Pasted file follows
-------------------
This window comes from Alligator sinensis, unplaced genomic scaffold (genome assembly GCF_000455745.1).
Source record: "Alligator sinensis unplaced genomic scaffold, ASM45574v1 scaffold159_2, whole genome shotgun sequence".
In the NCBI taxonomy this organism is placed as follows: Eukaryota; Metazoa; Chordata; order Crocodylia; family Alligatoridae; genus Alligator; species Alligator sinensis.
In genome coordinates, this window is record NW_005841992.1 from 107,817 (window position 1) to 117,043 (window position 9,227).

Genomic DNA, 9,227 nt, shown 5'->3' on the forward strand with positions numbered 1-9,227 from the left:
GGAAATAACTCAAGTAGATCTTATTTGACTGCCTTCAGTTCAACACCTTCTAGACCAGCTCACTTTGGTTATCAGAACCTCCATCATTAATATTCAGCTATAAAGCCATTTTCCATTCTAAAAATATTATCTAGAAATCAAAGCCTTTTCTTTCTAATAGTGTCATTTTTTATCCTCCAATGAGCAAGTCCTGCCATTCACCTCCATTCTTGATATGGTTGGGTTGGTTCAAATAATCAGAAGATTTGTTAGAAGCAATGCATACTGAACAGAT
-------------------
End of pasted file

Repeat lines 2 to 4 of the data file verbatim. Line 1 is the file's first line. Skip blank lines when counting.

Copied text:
Source record: "Alligator sinensis unplaced genomic scaffold, ASM45574v1 scaffold159_2, whole genome shotgun sequence".
In the NCBI taxonomy this organism is placed as follows: Eukaryota; Metazoa; Chordata; order Crocodylia; family Alligatoridae; genus Alligator; species Alligator sinensis.
In genome coordinates, this window is record NW_005841992.1 from 107,817 (window position 1) to 117,043 (window position 9,227).